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Below I've attached a one page PDF "template" that, if printed on a sheet of 8.5 x 11 paper or card stock, allows you to make a rocket. See the video below at the bottom of this post to learn how to make a rocket from the PDF template.

Download Maker_rocket_template_022314

If this type of thing interests you than please check out MAKE Magazine and attend a Maker Faire. I'm a member of the Asheville Maker Community

 

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Watch the video below to learn how to make a rocket using the template found above. 


Hovercraft -- weekend DIY project

On Saturday February 9, 2013 my daughter and her friend helped me build a hovercraft. In just two hours we were floating across the floor!

We started with one 4'x4' piece of plywood (4 ply) that is 1/2 inch thick.

Lift is provided by an electric TORO leaf blower but I plan to upgrade to a cordless (battery powered) leaf blower.I prefer electric over gas power because I plan to only use this indoors.

For the hovercraft to move forward it must be pushed (or pulled).

The hovercraft worked great on the cement floor of the warehouse. It did not work well outside on asphalt (pavement).

This hovercraft was inspired by a project in the MAKE Magazine blog HERE.

Science of hovercrafts found HERE.

 


Near Space Balloon Launch

In the fall of 2012 I helped a group of middle school students send a GoPRO HD video camera to "near space".  What follows are the details of the project.

Here is the 3 minute video showing the highlights of the launch and recovery:

Asheville, NC Tedx Near Space Project from Peter Lutz on Vimeo.

 

 

Project Facts:

  • 1200 gram latex weather balloon was filled with 150 cubic feet of helium -- weather balloon was approximately 6 feet in diameter at lift off.
  • Payload was an off-the-shelf styrofoam cooler that was modified for this project.
  • Payload weighed 4 pounds.
  • Payload contents included: GoPRO Hero 2 HD video camera with a 32 GB memory card and extra battery pack, SPOT gps unit, PocketFinder gps unit, personal items from each student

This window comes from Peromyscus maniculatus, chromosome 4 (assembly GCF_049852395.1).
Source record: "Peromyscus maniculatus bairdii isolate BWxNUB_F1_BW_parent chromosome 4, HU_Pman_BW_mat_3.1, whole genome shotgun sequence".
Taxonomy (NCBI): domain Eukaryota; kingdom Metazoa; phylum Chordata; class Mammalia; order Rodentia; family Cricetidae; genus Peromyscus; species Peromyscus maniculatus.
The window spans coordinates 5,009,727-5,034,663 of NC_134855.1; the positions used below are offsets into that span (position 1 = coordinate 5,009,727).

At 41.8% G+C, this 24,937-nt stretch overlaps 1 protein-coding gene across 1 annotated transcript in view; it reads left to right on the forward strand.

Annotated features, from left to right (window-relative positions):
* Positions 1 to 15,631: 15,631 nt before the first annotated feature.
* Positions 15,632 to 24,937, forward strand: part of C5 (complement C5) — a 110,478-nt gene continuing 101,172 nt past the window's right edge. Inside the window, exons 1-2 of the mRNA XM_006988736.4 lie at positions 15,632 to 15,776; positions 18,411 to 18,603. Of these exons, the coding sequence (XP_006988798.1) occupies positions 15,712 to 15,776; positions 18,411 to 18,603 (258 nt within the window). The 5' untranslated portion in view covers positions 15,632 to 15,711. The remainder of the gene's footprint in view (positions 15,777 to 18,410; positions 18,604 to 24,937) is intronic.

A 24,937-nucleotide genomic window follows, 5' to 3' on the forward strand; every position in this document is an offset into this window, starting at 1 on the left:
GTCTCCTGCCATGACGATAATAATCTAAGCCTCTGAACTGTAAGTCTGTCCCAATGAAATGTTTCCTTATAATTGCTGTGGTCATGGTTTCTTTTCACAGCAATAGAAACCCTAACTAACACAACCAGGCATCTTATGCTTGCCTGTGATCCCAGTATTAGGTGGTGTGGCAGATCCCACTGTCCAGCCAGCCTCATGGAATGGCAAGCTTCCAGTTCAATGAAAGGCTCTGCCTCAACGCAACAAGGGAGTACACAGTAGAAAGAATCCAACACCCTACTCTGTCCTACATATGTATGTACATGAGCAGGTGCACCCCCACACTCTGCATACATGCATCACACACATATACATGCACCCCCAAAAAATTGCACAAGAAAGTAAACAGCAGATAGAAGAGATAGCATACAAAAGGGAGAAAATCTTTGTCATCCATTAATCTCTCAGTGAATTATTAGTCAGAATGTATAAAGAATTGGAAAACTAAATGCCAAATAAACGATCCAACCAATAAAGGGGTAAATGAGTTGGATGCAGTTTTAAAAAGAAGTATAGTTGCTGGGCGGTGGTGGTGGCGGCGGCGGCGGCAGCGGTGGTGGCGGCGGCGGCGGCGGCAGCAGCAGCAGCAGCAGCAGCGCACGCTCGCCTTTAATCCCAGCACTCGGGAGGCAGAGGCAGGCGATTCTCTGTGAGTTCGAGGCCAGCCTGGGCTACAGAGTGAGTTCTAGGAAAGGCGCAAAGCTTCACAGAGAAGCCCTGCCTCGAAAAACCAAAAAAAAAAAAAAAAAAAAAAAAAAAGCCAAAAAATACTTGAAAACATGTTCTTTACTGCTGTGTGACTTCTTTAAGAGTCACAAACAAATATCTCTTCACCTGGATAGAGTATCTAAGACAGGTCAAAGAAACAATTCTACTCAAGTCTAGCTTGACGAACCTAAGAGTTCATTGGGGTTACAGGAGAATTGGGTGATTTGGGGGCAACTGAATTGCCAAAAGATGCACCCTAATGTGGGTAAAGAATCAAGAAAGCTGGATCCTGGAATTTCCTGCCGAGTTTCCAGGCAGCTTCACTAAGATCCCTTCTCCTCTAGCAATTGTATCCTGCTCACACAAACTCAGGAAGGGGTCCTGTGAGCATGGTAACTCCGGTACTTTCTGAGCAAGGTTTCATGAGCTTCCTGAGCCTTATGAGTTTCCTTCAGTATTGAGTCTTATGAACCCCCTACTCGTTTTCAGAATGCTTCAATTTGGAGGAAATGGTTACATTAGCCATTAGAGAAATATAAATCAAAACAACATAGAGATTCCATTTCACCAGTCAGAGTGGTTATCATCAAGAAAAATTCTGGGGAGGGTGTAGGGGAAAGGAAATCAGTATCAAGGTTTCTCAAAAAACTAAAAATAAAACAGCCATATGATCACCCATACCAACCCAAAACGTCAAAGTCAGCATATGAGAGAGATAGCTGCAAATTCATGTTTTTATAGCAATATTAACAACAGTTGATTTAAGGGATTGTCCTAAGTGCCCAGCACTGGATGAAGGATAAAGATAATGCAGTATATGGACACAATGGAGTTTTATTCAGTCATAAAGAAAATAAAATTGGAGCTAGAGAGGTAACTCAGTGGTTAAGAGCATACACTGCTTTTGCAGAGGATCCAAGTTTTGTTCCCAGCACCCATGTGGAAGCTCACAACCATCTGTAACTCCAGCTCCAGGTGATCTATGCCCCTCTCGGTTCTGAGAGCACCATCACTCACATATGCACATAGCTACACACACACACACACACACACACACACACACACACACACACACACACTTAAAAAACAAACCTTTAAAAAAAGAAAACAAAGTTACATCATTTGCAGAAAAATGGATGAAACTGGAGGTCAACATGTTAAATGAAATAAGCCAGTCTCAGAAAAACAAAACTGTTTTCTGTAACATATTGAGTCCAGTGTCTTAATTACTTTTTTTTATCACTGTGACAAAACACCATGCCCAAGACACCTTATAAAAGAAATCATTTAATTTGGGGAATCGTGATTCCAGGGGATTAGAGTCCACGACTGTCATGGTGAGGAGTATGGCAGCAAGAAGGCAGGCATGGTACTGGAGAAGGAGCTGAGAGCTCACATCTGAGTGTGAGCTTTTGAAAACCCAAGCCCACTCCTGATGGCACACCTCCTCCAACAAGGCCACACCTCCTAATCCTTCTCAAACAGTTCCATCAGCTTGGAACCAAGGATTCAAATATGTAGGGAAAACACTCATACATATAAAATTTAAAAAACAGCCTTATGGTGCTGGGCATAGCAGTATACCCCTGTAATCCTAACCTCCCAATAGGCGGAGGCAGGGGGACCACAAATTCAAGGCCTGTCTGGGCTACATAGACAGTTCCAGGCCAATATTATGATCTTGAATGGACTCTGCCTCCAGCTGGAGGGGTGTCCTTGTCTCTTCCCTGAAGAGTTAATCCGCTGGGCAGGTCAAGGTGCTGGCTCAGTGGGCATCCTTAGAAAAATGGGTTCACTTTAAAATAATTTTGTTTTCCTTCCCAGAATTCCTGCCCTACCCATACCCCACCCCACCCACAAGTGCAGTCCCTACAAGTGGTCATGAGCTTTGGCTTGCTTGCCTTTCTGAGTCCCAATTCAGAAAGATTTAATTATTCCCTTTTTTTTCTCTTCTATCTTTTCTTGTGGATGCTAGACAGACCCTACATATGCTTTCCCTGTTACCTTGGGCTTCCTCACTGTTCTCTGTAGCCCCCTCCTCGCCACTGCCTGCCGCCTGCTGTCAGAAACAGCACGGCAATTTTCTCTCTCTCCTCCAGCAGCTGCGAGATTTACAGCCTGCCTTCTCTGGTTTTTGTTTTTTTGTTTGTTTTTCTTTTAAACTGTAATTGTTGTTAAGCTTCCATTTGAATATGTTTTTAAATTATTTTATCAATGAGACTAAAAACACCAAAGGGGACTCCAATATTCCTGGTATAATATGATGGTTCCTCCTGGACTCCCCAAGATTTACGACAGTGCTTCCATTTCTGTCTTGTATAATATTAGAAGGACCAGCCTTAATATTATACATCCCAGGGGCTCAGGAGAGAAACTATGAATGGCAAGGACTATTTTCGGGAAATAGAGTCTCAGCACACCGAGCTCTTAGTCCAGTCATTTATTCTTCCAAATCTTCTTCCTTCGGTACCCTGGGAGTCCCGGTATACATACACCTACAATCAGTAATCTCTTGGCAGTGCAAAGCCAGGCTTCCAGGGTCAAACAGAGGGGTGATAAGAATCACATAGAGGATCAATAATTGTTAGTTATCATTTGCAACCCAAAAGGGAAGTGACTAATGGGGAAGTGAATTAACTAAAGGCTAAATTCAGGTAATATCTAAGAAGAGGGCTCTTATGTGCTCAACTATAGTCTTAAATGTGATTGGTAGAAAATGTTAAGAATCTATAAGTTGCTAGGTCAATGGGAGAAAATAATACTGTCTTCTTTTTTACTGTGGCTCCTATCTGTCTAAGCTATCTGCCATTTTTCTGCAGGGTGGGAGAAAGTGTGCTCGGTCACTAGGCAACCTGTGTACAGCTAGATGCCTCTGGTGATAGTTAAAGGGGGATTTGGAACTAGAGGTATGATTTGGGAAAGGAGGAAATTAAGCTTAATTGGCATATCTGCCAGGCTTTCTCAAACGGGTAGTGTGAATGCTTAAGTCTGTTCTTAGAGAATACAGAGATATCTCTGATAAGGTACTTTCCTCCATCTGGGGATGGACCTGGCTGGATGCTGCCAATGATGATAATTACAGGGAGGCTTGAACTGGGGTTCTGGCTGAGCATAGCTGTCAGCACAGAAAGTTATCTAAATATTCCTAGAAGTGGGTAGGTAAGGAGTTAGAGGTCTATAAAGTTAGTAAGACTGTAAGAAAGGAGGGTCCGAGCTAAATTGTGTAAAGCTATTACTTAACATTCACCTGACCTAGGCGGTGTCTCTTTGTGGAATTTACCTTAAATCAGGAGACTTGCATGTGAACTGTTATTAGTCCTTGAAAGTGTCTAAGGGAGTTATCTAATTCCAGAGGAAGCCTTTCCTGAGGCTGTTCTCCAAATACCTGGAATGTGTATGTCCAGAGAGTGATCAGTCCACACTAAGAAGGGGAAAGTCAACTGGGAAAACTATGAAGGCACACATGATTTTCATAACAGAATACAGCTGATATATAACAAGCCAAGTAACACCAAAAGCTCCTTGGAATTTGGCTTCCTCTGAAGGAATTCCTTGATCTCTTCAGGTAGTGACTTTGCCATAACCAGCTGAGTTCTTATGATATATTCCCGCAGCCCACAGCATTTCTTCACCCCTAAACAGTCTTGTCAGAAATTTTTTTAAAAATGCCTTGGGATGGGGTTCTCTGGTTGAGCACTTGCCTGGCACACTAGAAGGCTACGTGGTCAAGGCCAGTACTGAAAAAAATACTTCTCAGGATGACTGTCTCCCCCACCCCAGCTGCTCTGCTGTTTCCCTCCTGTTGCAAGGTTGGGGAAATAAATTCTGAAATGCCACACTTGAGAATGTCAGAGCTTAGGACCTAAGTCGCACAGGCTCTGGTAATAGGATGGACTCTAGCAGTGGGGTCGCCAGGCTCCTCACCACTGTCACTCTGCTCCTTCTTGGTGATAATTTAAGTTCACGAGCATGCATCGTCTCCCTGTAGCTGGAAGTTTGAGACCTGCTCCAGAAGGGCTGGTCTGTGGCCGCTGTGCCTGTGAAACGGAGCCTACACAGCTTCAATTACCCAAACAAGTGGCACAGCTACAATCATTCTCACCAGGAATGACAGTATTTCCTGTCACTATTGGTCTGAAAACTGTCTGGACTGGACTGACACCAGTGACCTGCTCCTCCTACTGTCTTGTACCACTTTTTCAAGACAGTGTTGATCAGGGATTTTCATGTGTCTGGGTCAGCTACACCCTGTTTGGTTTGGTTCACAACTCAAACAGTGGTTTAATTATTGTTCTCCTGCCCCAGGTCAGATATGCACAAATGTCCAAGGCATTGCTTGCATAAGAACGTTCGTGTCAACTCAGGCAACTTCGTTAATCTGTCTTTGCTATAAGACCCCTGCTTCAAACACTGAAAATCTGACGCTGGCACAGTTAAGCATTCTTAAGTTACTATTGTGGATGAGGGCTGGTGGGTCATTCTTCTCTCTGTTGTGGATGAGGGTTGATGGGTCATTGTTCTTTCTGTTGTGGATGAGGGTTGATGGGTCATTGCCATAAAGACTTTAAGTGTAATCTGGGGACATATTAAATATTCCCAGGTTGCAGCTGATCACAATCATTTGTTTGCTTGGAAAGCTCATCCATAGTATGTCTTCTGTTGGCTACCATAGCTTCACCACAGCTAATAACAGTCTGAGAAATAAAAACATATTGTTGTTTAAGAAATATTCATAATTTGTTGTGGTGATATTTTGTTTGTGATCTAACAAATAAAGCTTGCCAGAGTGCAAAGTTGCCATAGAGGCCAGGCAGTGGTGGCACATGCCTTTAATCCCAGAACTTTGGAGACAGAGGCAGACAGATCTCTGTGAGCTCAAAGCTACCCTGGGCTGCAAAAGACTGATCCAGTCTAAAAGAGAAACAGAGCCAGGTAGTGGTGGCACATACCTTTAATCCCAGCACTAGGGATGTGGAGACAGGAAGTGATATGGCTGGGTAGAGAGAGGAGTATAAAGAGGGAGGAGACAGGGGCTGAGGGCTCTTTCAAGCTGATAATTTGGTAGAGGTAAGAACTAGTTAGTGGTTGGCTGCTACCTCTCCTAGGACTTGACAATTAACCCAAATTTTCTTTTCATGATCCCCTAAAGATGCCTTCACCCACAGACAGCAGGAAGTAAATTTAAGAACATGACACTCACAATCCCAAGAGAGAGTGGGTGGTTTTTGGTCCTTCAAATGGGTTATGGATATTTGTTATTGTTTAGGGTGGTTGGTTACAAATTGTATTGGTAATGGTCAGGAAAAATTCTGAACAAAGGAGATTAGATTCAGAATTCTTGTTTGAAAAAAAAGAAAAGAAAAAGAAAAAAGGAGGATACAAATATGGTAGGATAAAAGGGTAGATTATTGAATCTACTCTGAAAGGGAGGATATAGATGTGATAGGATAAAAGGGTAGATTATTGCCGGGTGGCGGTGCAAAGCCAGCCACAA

• Launched on Sat Oct 27, 2012 at 9:20 am EST
  • Launching location:  Francine Delany New School for Children Charter School (www.fdnsc.net) in Asheville, NC
  • This project was a collaboration between the school and TEDx Asheville 2012.

more coming...


Trebuchet -- human powered, portable, water balloon launching

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This trebuchet launches softball size water balloons 50 - 70 yards using human (kid) power. It is portable (quickly folds down for car top carrying) and uses easy to acquire supplies found at Home Depot or Lowes Home Improvement.

I originally designed this for the kids area of the Lake Eden Arts Festival (theLEAF.org) where we launched water balloons at a large cardboard castle.The video below shows the trebuchets in action at TEDx Katuah 2011 where I was asked to provide a "hands on science" experience for conference attendees. At the TEDx event we launched "deer apples" (rotting apples) instead of water balloons and our best throw with the apples was 85 yards.

Thurburn_barker_trebuchetThe TEDx Katuah event was held at the Pisgah Astronomical Research Institute (www.PARI.edu) which was originally designe for the NASA space program.  After NASA, the CIA used PARI to spy on the Russians. One of the employees at PARI is Thurburn Barker (pictured here with my son).  Mr. Barker worked for NASA during the early days of the manned space program and he was fascinated with the trebuchets.

Since the TEDx Katuah 2011 event I've continued to improve on the trebuchet design, especially the end of the throwing arm. 

 

 

View video of the trebuchet in action below: